FIGS. 2A and 2B show (A) the principle of MLV-based Tat-inducible vectors according to the invention and (B) pTIN414;
FIGS. 3A and 3B show specific prototype vectors pTIN502 and pTIN414 according to the invention;
FIG. 4 shows various retroviral packaging components and vectors used in the Examples;
FIG. 5 shows results from Example 2.3: HIV-1 infection induces expression from the TIN vector 5' LTR;
FIG. 6 shows results from Example 2.4: an anti-HIV TIN vector protects from HIV-1 infection;
FIG. 7 shows results from Example 2.5: protection from HIV-1 infection by a single transcription unit TIN vector.
FIG. 2A, which gives the specific example of a vector comprising MLV and HIV, shows the elements from which a vector according to the invention may be constructed. FIG. 2A shows a packagable RNA genome comprising from the 5' end at least the functional part of the R region of a second retrovirus, all or a functional part of a U5 region of a first retrovirus, the functional primer binding site of the first retrovirus for first strand reverse transcription, the functional RNA packaging sites of the first retrovirus, the functional primer binding site of the first retrovirus for second strand reverse transcription, a site at which therapeutic genes might be inserted in the DNA copy, a short (10-100 nucleotides) sequence recognised by the integration system of the first retrovirus, all or a substantial part of the U3 region of the second retrovirus and the R region of the second retrovirus corresponding to the R region at the 5' end.
FIG. 2A further shows the integrated provirus resulting from reverse transcription and integration of the vector, the provirus having the following composition reading 5' to 3' on the sense strand a short sequence (10-100 nucleotides from the first retrovirus which is recognised by the integration system of the first retrovirus, all or a substantial part of the U3 region of the second retrovirus, a functional part of the R region of the second retrovirus, all or a functional part of the U5 region of the first retrovirus which is recognised by the integration system of the first retrovirus, functional packaging and primer binding sites of the first retrovirus, a site at which therapeutic genes may be inserted such that they are under the control of the LTR promoter of the second retrovirus, a functional second strand synthesis primer site from the first retrovirus, a short sequence (10-100 nucleotides) from the first retrovirus that is recognised by the integration system of the first retrovirus this short sequence being identical to the previous short sequence, all or a substantial part of the U3 region of the second retrovirus this component being identical to the previous U3 region, a functional part of the R region of the second retrovirus this component being identical to the previous R region, all or a functional part of the U5 region of the first retrovirus which is recognised by the integration system of the first retrovirus.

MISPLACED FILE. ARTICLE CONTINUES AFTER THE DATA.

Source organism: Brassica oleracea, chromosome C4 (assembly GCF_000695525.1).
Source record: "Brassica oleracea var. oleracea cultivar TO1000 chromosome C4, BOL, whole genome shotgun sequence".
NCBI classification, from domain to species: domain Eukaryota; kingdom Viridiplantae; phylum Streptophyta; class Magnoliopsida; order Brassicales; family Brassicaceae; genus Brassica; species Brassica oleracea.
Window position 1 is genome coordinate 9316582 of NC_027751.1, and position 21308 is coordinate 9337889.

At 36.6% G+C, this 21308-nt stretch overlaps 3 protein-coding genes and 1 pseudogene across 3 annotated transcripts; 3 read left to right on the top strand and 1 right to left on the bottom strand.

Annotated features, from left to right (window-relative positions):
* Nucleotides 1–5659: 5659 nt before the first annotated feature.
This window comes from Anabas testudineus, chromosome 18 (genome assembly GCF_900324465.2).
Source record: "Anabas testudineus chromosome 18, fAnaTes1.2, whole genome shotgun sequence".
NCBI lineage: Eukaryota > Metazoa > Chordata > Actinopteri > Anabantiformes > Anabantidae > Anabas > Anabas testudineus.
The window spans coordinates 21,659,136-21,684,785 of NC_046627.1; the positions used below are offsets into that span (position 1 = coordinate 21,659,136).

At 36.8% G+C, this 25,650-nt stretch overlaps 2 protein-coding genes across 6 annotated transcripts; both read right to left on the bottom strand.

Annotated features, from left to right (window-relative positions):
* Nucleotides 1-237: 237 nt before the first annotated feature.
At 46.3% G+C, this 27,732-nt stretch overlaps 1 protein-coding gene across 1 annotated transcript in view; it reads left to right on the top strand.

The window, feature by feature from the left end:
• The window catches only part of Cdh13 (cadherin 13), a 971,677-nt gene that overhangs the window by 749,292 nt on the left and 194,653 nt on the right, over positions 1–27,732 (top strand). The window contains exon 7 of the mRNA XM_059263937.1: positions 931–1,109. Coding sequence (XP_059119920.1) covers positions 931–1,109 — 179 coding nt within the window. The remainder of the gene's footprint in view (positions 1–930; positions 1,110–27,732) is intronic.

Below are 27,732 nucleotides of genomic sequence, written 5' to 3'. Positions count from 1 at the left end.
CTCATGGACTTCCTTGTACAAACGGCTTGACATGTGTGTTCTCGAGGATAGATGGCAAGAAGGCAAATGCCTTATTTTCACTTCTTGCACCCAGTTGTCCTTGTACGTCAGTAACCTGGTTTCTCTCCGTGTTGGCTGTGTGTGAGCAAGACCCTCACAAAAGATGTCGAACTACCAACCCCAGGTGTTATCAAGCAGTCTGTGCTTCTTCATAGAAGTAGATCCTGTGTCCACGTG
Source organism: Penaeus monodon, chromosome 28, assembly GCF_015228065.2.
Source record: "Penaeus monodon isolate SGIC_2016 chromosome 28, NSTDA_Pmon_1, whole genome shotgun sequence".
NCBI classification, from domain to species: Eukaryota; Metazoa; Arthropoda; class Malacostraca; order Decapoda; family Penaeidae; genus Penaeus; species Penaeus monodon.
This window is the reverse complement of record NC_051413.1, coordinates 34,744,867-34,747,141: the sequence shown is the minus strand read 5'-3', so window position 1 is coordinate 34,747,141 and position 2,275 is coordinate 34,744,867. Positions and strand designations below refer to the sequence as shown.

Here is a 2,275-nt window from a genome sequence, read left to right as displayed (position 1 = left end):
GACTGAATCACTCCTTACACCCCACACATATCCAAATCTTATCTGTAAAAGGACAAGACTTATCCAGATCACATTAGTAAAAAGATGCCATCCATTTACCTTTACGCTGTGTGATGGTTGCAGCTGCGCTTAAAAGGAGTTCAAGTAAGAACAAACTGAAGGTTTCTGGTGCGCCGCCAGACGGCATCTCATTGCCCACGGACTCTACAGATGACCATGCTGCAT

We have constructed a novel series of MLV based Tat-inducible (TIN) vectors that, following transduction, contain a Tat-inducible promoter as the 5' vector LTR. TIN vectors contain features predicted to be required for efficient packaging, reverse transcription and integration of the vector genome by the MLV machinery. The hybrid HIV-1/MSV 5' LTR created during reverse transcription has the characteristics of an HIV-1 promoter, directing low levels of expression in human cells in the absence of Tat, but being highly induced following transfection of a Tat-expression plasmid or infection by HIV-1. We have data demonstrating that transduced TIN vectors retain their ability to be highly induced following HIV-1 infection for at least six months . In addition, to facilitate the production of high levels of vector genomes in the producer cells (standard MLV packaging lines or our transient transfection system (Soneoka et al. 1995)), we have designed the packagable vector transcript to be driven from the CMV promoter rather than the natural vector MLV LTR.
Several configurations of these vectors are envisaged (FIG. 1). The simplest of these vectors allow the exclusive expression of therapeutic and or selectable genes from the HIV LTR (a, c and d). We have also constructed a series of two promoter vectors that allow Tat-inducible expression of the 5' gene and constitutive expression of a 3' gene (b). The two promoter TIN vectors will allow, for example, the selection of transduced cells from a constitutively expressed drug resistance gene and the Tat inducible expression of a therapeutic gene upon HIV infection. Alternatively, these vectors can be used to mount a two-stage attack on HIV, allowing both the constitutive expression of one anti-HIV molecule and the Tat-inducible expression of a second gene. An example of such a use would be the constitutive expression of a trans-dominant protein and the `last resort` expression of a suicide gene if an infection takes hold in the cell. As well as using multiple transcription units in the TIN vector, it is possible (c) to use the single HIV LTR configuration but with multiple translation units by using an internal ribosome entry sequence (IRES) (Adam et al. 1991). It will also be possible within a single Tat-inducible transcript to incorporate additional anti-HIV components in the untranslated regions of the mRNA, for example ribozyme sequences (d). In FIG. 1, the elements of the vectors are represented as follows: HIV-Tat-inducible HIV promoter; TK-thymidine kinase; SV-SV40 promoter; Neo-bacterial neomycin resistance gene; IRES-internal ribosome entry sequence; Rz-ribozyme.